Ardipithecus Ramidus

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Ardipithecus Ramidus
Ardipithecus ramidus2.png
Details
Latin name: Ardipithecus Ramidus
Common name: Ardi
Evolution leap: Third
Time frame: 5.3 - 3.8 million years ago
Previous leap: Orrorin Tugenensis
Next leap: Australopithecus Afarensis


Ardipithecus Ramidus are hominini.

Evolution Details[edit | edit source]

Ardipithecus Ramidus is the Third Evolution Leap in the game. This evolution is played from approximately 5,300,000 years ago and will change to the next species after you reach approximately 3,800,000 years ago.

Trivia[edit | edit source]

Ardipithecus ramidus was first reported in 1994; in 2009, scientists announced a partial skeleton, nicknamed ‘Ardi’. The foot bones in this skeleton indicate a divergent large toe combined with a rigid foot – it's still unclear what this means concerning bipedal behavior. The pelvis, reconstructed from a crushed specimen, is said to show adaptations that combine tree-climbing and bipedal activity. The discoverers argue that the ‘Ardi’ skeleton reflects a human-African ape common ancestor that was not chimpanzee-like. A good sample of canine teeth of this species indicates very little difference in size between males and females in this species.

Ardi’s fossils were found alongside faunal remains indicating she lived in a wooded environment. This contradicts the open savanna theory for the origin of bipedalism, which states that humans learned to walk upright as climates became drier and environments became more open and grassy.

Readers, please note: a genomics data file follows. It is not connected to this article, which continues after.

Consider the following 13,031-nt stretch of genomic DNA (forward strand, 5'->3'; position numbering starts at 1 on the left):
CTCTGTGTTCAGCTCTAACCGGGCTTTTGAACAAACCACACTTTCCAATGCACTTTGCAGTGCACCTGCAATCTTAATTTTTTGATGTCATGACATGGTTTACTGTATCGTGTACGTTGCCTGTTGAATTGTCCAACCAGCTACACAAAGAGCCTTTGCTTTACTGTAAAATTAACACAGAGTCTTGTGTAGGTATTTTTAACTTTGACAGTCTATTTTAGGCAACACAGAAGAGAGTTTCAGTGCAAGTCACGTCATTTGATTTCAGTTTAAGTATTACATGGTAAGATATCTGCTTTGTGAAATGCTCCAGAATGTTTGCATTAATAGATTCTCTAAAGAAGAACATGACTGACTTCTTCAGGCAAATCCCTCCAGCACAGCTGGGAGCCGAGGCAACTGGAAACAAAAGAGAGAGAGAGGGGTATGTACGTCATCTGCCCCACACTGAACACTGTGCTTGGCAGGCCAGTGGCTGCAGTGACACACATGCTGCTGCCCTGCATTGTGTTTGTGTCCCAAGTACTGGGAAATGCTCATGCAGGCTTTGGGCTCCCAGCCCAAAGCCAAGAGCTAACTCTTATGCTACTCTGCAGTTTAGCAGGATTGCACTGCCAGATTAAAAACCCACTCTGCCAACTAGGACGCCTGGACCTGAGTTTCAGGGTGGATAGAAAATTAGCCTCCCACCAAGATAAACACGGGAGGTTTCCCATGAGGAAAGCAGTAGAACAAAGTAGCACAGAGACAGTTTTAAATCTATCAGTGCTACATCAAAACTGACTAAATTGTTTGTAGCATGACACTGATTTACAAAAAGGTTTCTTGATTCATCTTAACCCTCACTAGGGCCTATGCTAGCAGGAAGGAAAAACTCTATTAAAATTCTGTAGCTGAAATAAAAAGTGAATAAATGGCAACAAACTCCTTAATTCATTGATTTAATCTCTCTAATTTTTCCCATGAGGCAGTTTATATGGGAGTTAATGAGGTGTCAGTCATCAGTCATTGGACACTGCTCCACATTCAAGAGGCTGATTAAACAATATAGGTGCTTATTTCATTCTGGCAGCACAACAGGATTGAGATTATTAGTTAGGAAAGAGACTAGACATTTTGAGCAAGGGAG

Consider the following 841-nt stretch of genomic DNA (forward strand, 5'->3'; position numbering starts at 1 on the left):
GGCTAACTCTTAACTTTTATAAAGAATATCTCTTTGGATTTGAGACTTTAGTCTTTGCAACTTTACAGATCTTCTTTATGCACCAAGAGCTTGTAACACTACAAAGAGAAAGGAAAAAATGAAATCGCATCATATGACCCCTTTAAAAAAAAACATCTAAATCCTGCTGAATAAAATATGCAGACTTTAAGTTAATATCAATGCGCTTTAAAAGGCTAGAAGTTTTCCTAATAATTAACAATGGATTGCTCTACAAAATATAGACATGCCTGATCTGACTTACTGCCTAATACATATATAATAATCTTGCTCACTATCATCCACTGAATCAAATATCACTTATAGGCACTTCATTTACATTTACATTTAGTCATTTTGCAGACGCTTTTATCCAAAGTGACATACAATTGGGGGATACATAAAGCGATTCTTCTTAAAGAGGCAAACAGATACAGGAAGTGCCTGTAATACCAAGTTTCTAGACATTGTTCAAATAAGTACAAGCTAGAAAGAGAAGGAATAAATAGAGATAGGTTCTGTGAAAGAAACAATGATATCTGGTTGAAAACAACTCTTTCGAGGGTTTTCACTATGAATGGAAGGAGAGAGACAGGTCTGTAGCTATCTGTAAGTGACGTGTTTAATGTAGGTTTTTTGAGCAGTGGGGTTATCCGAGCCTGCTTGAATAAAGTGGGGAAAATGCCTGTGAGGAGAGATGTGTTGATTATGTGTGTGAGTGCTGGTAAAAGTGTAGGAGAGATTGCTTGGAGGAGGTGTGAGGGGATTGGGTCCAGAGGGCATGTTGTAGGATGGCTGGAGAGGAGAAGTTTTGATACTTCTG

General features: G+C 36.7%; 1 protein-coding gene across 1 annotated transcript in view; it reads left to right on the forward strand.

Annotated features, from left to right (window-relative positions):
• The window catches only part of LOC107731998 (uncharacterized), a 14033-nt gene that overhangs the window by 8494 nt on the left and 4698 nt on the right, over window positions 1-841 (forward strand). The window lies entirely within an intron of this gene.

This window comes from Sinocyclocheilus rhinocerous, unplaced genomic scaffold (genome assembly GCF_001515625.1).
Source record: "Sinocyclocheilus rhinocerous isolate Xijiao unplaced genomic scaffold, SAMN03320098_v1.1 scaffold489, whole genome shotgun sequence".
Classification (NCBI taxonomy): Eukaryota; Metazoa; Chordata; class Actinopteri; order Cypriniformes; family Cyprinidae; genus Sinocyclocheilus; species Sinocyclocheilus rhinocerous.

Along with Ardipithecus, Ardi's wooded habitat also including some animals that weren't featured in Ancestors such as Dinofelids, gompatheres and chalicotheres.[1]

Ardipithecus ramidus is a species of australopithecine from the Afar region of Early Pliocene Ethiopia. They evolved around 4.4 million years ago million years ago. Ardi, unlike modern hominids, had adaptations for both walking on two legs (bipedality) and life in the trees (arboreality). The apes discovery, along with other Miocene apes. Ardipithecus inhabited woodland environments feeding on fruits, nuts, roots and small animals.[2]

References[edit | edit source]